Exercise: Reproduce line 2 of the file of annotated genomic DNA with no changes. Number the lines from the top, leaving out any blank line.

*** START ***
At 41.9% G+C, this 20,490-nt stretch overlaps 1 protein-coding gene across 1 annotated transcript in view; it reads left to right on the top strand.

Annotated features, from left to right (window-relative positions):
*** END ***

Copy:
Annotated features, from left to right (window-relative positions):